The Number One Rule of Tick Removal for Lyme Disease Prevention

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Due to a mild winter and early spring for much of the U.S., health experts are predicting an early tick season as well that is expected to lead to an increase in the number of people and dogs infected with Lyme disease via tick bites.

Studies have shown that ticks infected with the bacterium Borrelia burgdorferi, transfer Lyme disease to humans and pets reportedly 36 to 48 hours after the tick bite was initiated. Borrelia burgdorferi is a spirochete type of bacterium that is carried by deer ticks that travels through the bloodstream and establishes itself in a variety of tissues.

Infection with the bacterium leads to a multisystem inflammatory response that affects the joints, the nervous system and sometimes organ systems if treatment has been significantly delayed. A sign of an infection at the bite site can appear either as a solid red expanding rash or blotch, or as a central spot surrounded by clear skin that is in turn ringed by an expanding red rash that looks like a bull’s-eye on a target.

If Lyme disease is diagnosed and treated early it has a very high cure rate following antibiotic treatment. However, if the infection and disease progresses, it can lead to serious illness that may last for months and could potentially lead to permanent damage. One of the problems with diagnosing Lyme disease is that the early stages of infection mimic other conditions such as flu, migraine headaches, depression, chronic fatigue syndrome, and chronic muscle ache among other symptoms.

Another risk from tick bites include two less-common, but still serious infections— anaplasmosis and human babesiosis, which typically cause flu-like symptoms and can affect many organs and attack red and white blood cells.
However, after a day in the park, out hiking on a wooded trail, or in of the most common areas of infection—your backyard—health authorities tell us that there are two reasons why you do not need to panic when bitten by a tick:

1. Not all ticks are infected with a disease-causing bacterium.

2. Studies of infected deer ticks have shown that they begin transmitting Lyme disease an average of 36 to 48 hours after attachment.

Therefore, your chances of contracting LD are greatly reduced if you remove a tick within the first 48 hours AND remove the offending parasite properly.

According to the American Lyme Disease Foundation the following steps are the proper way to remove a tick that has latched onto your skin:

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1. Using a pair of pointed precision* tweezers, grasp the tick by the head or mouthparts right where they enter the skin. DO NOT grasp the tick by the body.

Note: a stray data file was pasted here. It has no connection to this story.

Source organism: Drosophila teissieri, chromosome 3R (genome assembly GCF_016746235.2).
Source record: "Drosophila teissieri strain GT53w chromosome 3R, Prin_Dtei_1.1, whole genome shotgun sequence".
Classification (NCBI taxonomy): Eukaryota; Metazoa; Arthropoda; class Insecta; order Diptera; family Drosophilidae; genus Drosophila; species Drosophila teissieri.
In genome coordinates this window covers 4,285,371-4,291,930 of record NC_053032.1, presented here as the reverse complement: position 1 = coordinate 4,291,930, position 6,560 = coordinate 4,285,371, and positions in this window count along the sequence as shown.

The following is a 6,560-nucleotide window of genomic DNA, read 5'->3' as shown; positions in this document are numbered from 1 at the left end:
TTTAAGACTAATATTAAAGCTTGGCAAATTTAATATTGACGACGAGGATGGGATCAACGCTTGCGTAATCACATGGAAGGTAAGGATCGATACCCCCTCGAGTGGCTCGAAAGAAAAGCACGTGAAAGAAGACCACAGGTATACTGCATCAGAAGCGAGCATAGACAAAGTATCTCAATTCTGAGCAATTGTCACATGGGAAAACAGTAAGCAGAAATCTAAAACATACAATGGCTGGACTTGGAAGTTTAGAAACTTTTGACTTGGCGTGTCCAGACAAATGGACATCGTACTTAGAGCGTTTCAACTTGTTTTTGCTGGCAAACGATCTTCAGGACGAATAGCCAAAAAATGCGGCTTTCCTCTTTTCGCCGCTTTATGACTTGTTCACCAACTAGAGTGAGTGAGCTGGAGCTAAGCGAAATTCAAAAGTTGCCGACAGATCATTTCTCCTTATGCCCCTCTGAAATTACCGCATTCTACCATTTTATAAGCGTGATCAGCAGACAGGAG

2. Without jerking, pull firmly and steadily directly outward. DO NOT twist the tick out or apply petroleum jelly, a hot match, alcohol or any other irritant to the tick in an attempt to get it to back out.

3. Place the tick in a vial or jar of alcohol to kill it (DO NOT kill it by squeezing it between your thumbnails—you could expose yourself to the bacterium by doing this).

4. Clean the bite wound with disinfectant.

5. Monitor the site of the bite for the appearance of a rash beginning 3 to 30 days after the bite. At the same time, learn about the other early symptoms of Lyme disease and watch to see if they appear in about the same timeframe. If a rash or other early symptoms develop, see a physician immediately.

*Keep in mind that certain types of fine-pointed tweezers, especially those that are etched, or rasped, at the tips, may not be effective in removing nymphal deer ticks. Choose unrasped fine-pointed tweezers whose tips align tightly when pressed firmly together.

And finally, the number one rule of tick removal for Lyme disease prevention: make friends with someone who is not squeamish about sharing tick inspection and removal duties. Oftentimes a tick latches onto areas of the body that are not only hard to see, but difficult to perform proper de-ticking as outlined by the American Lyme Disease Foundation. However, if you do remove your tick by yourself and it happens that the head remains embedded in your skin, then you should go to a clinic right away so that a physician can remove the tick head safely.

Follow this link for an article about an antibiotic ointment that prevents Lyme disease after a tick bite.

Image Source: Courtesy of Wikipedia

Reference: American Lyme Disease Foundation

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Comments

Hope you find this useful Meg.